Clearly, Stig Anderson - and perhaps Björn and Benny themselves - really believed in ‘Language Of Love’ as a song, as it seemed to be one they focused on over the following two years or so.  The tune subsequently acquired Swedish lyrics by Stig, entitled ‘Livet går sin gång’ (“Life Goes On”), and was then recorded by Björn and Benny for inclusion on their 1970 album Lycka. The following year, in January, the duo recorded a German version, 'Was die Liebe sagt' (lyrics by Hans Bradtke), released as a single B-side in West Germany.

Then, in February 1971, Björn and Benny participated in a song festival in Málaga, Spain, performing ‘Language Of Love’ in its original English-language version, but only finishing sixth in the contest. The winner was Donna Hightower and her performance of 'If You Hold My Hand'. Despite the "failure" on part of 'Language Of Love', the song itself attracted a great deal of interest, press reports stating that music publishers from nine countries had acquired the rights to the tune. However, although these same press reports also stated that several recordings were definitely going to be made – including one by French recording star Françoise Hardy – it appears none ever materialised (if you know differently, I would love to hear from you).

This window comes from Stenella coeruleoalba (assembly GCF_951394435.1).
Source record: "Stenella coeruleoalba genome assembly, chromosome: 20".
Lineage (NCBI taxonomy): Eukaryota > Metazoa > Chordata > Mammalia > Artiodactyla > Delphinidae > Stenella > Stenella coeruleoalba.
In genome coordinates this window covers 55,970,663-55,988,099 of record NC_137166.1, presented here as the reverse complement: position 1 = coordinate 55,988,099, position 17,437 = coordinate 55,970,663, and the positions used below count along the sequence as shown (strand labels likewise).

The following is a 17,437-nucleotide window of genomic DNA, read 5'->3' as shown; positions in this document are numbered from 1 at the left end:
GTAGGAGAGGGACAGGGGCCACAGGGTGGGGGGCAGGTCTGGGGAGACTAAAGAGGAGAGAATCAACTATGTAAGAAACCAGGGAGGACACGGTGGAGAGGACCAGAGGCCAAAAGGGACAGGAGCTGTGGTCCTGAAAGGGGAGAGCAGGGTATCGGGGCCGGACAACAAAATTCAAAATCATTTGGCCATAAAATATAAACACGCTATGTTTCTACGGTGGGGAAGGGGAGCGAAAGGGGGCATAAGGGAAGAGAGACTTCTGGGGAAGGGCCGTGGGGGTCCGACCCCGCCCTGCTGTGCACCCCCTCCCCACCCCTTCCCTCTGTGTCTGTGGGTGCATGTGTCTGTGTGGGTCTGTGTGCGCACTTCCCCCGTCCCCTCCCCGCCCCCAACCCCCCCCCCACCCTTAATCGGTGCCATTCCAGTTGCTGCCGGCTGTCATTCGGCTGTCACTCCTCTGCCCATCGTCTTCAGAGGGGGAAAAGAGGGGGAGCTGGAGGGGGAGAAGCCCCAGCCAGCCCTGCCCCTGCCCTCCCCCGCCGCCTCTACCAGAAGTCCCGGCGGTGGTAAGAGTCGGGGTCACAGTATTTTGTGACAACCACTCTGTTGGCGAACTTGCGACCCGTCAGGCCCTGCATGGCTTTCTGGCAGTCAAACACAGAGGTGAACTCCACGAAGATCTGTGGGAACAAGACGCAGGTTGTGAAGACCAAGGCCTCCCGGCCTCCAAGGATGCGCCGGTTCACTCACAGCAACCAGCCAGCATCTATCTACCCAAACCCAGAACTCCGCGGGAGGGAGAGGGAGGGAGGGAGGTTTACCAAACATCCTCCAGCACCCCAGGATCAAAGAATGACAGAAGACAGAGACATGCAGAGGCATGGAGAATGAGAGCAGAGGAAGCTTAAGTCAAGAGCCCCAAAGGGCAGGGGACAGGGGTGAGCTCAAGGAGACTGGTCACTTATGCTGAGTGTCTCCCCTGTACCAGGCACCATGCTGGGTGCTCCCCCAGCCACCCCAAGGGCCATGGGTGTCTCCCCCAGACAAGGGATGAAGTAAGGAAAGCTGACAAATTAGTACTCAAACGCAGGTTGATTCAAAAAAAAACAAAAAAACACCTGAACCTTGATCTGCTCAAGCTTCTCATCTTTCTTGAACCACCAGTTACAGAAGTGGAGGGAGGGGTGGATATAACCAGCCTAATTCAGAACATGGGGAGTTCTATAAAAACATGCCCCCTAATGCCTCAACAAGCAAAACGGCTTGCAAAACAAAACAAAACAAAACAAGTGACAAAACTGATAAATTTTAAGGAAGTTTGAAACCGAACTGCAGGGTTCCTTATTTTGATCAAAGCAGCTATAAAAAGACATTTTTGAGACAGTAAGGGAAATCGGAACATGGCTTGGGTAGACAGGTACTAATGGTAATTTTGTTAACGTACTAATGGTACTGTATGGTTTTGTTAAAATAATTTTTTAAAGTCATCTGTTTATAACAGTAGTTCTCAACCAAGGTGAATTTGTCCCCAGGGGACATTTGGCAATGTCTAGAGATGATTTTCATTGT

As far as I've been able to ascertain, the final chapter in the history of this song was written in February and March 1971, when Polar Music recording artist Lena Andersson recorded her own version of ‘Language Of Love’, subsequently featured on her album Lena, 15 and also on a single B-side.

Something of a damp squib, then, for despite the lo-fi quality of the original soundtrack version, I have to say that it was only when I heard this for the first time a few months ago that I truly appreciated how beautiful this tune really is. It's a shame 'Language Of Love' has largely been lost to posterity. But perhaps someone will rediscover it and do the ultimate recording of it. We live in hope.

Stay tuned for part 2 in the sexploitation saga, coming soon...

Ordering tips: Use the convenient ordering links in the menu to the right to buy the Language Of Love DVD. If you're located outside the US and have problems ordering via Amazon, Movies Unlimited will deliver abroad.

Note: Although it's been reported that Language Of Love is the highly inappropriate date movie to which Travis Bickle (Robert De Niro) takes Betsy (Cybill Shepherd) in Martin Scorsese's Taxi Driver, the film they're watching is in fact another, unidentified Swedish sexploitation film. Take it from someone who's actually seen Language Of Love.